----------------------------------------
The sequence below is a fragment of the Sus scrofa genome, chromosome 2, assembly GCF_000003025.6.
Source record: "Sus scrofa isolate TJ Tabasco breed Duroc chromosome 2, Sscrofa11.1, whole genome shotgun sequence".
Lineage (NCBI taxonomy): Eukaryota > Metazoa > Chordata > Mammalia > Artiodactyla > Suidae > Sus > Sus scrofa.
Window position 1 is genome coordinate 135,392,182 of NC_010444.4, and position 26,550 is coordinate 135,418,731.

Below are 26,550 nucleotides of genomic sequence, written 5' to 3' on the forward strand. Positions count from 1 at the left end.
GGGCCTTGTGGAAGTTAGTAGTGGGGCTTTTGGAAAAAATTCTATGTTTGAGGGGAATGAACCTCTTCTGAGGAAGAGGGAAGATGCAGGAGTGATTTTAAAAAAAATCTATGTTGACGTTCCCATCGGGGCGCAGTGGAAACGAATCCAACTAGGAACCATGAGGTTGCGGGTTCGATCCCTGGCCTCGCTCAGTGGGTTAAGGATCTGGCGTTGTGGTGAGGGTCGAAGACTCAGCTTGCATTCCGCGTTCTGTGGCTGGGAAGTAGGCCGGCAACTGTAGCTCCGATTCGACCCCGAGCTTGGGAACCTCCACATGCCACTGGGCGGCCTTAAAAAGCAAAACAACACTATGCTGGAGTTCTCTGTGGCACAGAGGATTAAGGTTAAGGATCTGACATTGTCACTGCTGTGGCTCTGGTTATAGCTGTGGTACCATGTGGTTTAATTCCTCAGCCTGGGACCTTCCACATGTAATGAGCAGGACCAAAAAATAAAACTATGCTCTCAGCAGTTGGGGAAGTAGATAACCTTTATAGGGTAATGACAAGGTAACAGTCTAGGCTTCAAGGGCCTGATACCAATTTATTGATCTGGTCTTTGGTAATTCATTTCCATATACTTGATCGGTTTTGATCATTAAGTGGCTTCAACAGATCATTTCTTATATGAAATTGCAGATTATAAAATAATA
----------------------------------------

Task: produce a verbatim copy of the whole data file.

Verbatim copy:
The sequence below is a fragment of the Sus scrofa genome, chromosome 2, assembly GCF_000003025.6.
Source record: "Sus scrofa isolate TJ Tabasco breed Duroc chromosome 2, Sscrofa11.1, whole genome shotgun sequence".
Lineage (NCBI taxonomy): Eukaryota > Metazoa > Chordata > Mammalia > Artiodactyla > Suidae > Sus > Sus scrofa.
Window position 1 is genome coordinate 135,392,182 of NC_010444.4, and position 26,550 is coordinate 135,418,731.

Below are 26,550 nucleotides of genomic sequence, written 5' to 3' on the forward strand. Positions count from 1 at the left end.
GGGCCTTGTGGAAGTTAGTAGTGGGGCTTTTGGAAAAAATTCTATGTTTGAGGGGAATGAACCTCTTCTGAGGAAGAGGGAAGATGCAGGAGTGATTTTAAAAAAAATCTATGTTGACGTTCCCATCGGGGCGCAGTGGAAACGAATCCAACTAGGAACCATGAGGTTGCGGGTTCGATCCCTGGCCTCGCTCAGTGGGTTAAGGATCTGGCGTTGTGGTGAGGGTCGAAGACTCAGCTTGCATTCCGCGTTCTGTGGCTGGGAAGTAGGCCGGCAACTGTAGCTCCGATTCGACCCCGAGCTTGGGAACCTCCACATGCCACTGGGCGGCCTTAAAAAGCAAAACAACACTATGCTGGAGTTCTCTGTGGCACAGAGGATTAAGGTTAAGGATCTGACATTGTCACTGCTGTGGCTCTGGTTATAGCTGTGGTACCATGTGGTTTAATTCCTCAGCCTGGGACCTTCCACATGTAATGAGCAGGACCAAAAAATAAAACTATGCTCTCAGCAGTTGGGGAAGTAGATAACCTTTATAGGGTAATGACAAGGTAACAGTCTAGGCTTCAAGGGCCTGATACCAATTTATTGATCTGGTCTTTGGTAATTCATTTCCATATACTTGATCGGTTTTGATCATTAAGTGGCTTCAACAGATCATTTCTTATATGAAATTGCAGATTATAAAATAATA